preliminary injunction to enjoin defendants from entering and taking physical possession of the land in
question on the ground "that possession thereof was effected and delivered by the Provincial Sheriff to
Artemio Baltazar and Susana Flores on February, 1962."

Reconsideration of the aforesaid order having been denied, the plaintiffs took the present appeal where
they assigned the following errors: (1) in holding that plaintiffs-appellants have no legal capacity to sue until
their status as legal heirs of the deceased is determined in Special Proceeding No. SC-99; (2) in ruling that
there was no collusion or connivance among the defendants-appellees, despite the fact that the issue in
the motion to dismiss is purely legal, not factual; and (3) in denying the petition for a writ of preliminary
injunction.

At the outset, let it be remembered that the defendants-appellees, in availing themselves of the defense
that the plaintiffs-appellants had not been declared to be the heirs of the deceased Victoriana Eguaras,
have overlooked the fact that the (defendants-appellees) themselves in their petition for intestate
proceedings (Case SC-99) have alleged that Filemon Ramirez and Monica Ramirez, two of herein
plaintiffs-appellants, are the heirs of the deceased. Insofar as defendants-appellees are concerned, it is our
opinion that they are estopped from questioning the heirship of these two named persons to the estate of
the deceased.

There is no question that the rights to succession are automatically transmitted to the heirs from the
moment of the death of the decedent.1 While, as a rule, the formal declaration or recognition to such
successional rights needs judicial confirmation, this Court has, under special circumstances, protected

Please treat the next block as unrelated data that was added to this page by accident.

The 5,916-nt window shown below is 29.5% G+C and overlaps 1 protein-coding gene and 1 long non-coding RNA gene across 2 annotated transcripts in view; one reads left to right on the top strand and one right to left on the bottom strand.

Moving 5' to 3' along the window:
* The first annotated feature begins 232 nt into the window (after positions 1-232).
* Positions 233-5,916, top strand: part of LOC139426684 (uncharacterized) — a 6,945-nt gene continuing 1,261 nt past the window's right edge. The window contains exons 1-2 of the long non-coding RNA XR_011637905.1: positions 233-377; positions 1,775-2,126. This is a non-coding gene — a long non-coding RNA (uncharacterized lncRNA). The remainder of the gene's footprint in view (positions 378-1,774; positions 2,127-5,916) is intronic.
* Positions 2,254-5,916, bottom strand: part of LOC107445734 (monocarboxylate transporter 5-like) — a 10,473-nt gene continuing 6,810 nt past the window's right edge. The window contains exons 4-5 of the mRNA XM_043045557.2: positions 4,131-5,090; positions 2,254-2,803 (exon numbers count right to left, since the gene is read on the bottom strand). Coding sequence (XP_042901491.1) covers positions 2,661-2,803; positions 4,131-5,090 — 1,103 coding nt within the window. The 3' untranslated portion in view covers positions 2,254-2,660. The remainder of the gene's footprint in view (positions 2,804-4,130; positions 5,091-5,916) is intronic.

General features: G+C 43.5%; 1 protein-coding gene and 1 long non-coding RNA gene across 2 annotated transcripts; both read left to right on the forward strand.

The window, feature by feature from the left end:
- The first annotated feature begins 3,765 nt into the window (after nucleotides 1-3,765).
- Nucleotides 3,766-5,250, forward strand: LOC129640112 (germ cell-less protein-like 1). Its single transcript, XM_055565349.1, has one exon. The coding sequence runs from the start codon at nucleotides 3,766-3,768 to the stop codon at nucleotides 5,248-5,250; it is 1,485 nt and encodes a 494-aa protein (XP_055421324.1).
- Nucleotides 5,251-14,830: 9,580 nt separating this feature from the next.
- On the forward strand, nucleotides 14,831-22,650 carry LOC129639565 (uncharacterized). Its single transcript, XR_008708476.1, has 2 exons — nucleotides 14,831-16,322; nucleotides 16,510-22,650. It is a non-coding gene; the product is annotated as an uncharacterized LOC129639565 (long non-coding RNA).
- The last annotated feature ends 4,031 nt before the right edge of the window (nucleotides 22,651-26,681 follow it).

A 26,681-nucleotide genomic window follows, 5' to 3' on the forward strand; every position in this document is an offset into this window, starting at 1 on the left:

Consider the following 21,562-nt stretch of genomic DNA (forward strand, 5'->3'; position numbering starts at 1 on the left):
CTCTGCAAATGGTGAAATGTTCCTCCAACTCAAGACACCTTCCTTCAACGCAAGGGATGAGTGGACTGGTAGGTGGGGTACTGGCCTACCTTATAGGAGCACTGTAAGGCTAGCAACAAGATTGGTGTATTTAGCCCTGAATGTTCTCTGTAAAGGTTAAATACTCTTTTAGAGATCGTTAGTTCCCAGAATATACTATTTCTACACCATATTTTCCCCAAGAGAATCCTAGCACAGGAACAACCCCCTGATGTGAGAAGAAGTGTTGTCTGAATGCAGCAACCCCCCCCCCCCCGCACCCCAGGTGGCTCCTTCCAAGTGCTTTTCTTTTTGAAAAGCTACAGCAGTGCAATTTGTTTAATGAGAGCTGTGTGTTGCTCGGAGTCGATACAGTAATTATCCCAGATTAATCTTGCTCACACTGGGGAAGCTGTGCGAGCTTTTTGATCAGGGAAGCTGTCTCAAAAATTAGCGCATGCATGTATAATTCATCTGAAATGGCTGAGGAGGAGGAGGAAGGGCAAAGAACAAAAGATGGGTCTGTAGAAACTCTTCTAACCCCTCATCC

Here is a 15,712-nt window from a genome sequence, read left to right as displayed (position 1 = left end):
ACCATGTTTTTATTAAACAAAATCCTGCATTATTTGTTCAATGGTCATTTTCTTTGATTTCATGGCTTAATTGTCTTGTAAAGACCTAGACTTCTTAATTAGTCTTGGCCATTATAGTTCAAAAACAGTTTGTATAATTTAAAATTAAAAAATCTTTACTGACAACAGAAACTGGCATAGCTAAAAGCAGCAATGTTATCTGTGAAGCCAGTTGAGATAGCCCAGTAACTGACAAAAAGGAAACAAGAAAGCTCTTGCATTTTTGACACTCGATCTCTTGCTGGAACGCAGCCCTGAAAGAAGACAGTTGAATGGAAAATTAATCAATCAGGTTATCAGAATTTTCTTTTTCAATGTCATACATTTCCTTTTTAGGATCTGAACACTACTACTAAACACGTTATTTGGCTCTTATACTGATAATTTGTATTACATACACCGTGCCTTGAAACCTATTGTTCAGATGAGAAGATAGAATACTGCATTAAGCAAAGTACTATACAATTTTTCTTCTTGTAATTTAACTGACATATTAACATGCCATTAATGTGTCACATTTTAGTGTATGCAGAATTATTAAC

these rights from encroachments made or attempted before the judicial declaration. 2 In Pascual vs.
Pascual,3 it was ruled that although heirs have no legal standing in court upon the commencement of
testate or intestate proceedings, this rule admits of an exception as "when the administrator fails or refuses
to act in which event the heirs may act in his place."

A similar situation obtains in the case at bar. The administrator is being charged to have been in collusion
and connivance with the mortgagees of a property of the deceased, allowing its foreclosure without
notifying the heirs, to the prejudice of the latter. Since the ground for the present action to annul the
aforesaid foreclosure proceedings is the fraud resulting from such insidious machinations and collusion in
which the administrator has allegedly participated, it would be farfetched to expect the said administrator
himself to file the action in behalf of the estate. And who else but the heirs, who have an interest to assert
and to protect, would bring the action? Inevitably, this case should fall under the exception, rather than the
general rule that pending proceedings for the settlement of the estate, the heirs have no right to commence
an action arising out of the rights belonging to the deceased.

On the second point raised, We fully agree with the plaintiffs-appellants that the lower court had gone too
far in practically adjudicating the case on the merits when it made the observation that "there could not